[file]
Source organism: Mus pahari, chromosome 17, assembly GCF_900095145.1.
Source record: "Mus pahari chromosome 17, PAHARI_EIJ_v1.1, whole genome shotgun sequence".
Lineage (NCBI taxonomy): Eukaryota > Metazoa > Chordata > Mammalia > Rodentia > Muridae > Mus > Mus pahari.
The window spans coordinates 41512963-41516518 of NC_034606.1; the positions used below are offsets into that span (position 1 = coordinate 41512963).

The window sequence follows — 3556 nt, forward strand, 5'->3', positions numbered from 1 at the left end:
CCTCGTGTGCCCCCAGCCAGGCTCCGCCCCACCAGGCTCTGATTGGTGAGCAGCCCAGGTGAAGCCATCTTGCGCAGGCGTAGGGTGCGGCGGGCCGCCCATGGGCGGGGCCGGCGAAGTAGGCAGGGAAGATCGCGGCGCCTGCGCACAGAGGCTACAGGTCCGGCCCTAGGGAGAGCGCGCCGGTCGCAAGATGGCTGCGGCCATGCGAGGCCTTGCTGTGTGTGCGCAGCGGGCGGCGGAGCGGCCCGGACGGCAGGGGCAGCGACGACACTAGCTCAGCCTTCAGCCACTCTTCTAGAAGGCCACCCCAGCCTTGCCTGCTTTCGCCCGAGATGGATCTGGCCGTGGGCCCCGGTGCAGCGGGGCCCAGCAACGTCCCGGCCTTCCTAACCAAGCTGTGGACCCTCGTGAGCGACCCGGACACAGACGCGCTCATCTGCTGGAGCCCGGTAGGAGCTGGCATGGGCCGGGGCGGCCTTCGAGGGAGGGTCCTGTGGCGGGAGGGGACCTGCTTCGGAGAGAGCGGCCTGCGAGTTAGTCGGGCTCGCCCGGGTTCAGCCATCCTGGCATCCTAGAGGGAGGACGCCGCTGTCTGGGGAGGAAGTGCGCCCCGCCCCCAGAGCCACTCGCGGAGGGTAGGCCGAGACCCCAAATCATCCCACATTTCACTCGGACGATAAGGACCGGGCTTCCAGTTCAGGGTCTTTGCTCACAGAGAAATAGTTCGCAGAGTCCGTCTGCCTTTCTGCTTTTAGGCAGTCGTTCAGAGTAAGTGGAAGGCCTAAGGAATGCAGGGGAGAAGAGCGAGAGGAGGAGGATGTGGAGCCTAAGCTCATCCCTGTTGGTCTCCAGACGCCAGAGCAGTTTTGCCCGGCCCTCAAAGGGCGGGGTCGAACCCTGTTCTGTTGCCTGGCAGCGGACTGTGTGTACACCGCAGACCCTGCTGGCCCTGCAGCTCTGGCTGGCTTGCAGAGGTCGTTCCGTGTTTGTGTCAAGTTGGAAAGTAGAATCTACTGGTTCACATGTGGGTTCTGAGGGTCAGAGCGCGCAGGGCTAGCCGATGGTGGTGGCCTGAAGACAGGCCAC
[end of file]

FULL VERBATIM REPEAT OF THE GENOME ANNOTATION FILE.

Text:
Source organism: Mus pahari, chromosome 17, assembly GCF_900095145.1.
Source record: "Mus pahari chromosome 17, PAHARI_EIJ_v1.1, whole genome shotgun sequence".
Lineage (NCBI taxonomy): Eukaryota > Metazoa > Chordata > Mammalia > Rodentia > Muridae > Mus > Mus pahari.
The window spans coordinates 41512963-41516518 of NC_034606.1; the positions used below are offsets into that span (position 1 = coordinate 41512963).

The window sequence follows — 3556 nt, forward strand, 5'->3', positions numbered from 1 at the left end:
CCTCGTGTGCCCCCAGCCAGGCTCCGCCCCACCAGGCTCTGATTGGTGAGCAGCCCAGGTGAAGCCATCTTGCGCAGGCGTAGGGTGCGGCGGGCCGCCCATGGGCGGGGCCGGCGAAGTAGGCAGGGAAGATCGCGGCGCCTGCGCACAGAGGCTACAGGTCCGGCCCTAGGGAGAGCGCGCCGGTCGCAAGATGGCTGCGGCCATGCGAGGCCTTGCTGTGTGTGCGCAGCGGGCGGCGGAGCGGCCCGGACGGCAGGGGCAGCGACGACACTAGCTCAGCCTTCAGCCACTCTTCTAGAAGGCCACCCCAGCCTTGCCTGCTTTCGCCCGAGATGGATCTGGCCGTGGGCCCCGGTGCAGCGGGGCCCAGCAACGTCCCGGCCTTCCTAACCAAGCTGTGGACCCTCGTGAGCGACCCGGACACAGACGCGCTCATCTGCTGGAGCCCGGTAGGAGCTGGCATGGGCCGGGGCGGCCTTCGAGGGAGGGTCCTGTGGCGGGAGGGGACCTGCTTCGGAGAGAGCGGCCTGCGAGTTAGTCGGGCTCGCCCGGGTTCAGCCATCCTGGCATCCTAGAGGGAGGACGCCGCTGTCTGGGGAGGAAGTGCGCCCCGCCCCCAGAGCCACTCGCGGAGGGTAGGCCGAGACCCCAAATCATCCCACATTTCACTCGGACGATAAGGACCGGGCTTCCAGTTCAGGGTCTTTGCTCACAGAGAAATAGTTCGCAGAGTCCGTCTGCCTTTCTGCTTTTAGGCAGTCGTTCAGAGTAAGTGGAAGGCCTAAGGAATGCAGGGGAGAAGAGCGAGAGGAGGAGGATGTGGAGCCTAAGCTCATCCCTGTTGGTCTCCAGACGCCAGAGCAGTTTTGCCCGGCCCTCAAAGGGCGGGGTCGAACCCTGTTCTGTTGCCTGGCAGCGGACTGTGTGTACACCGCAGACCCTGCTGGCCCTGCAGCTCTGGCTGGCTTGCAGAGGTCGTTCCGTGTTTGTGTCAAGTTGGAAAGTAGAATCTACTGGTTCACATGTGGGTTCTGAGGGTCAGAGCGCGCAGGGCTAGCCGATGGTGGTGGCCTGAAGACAGGCCAC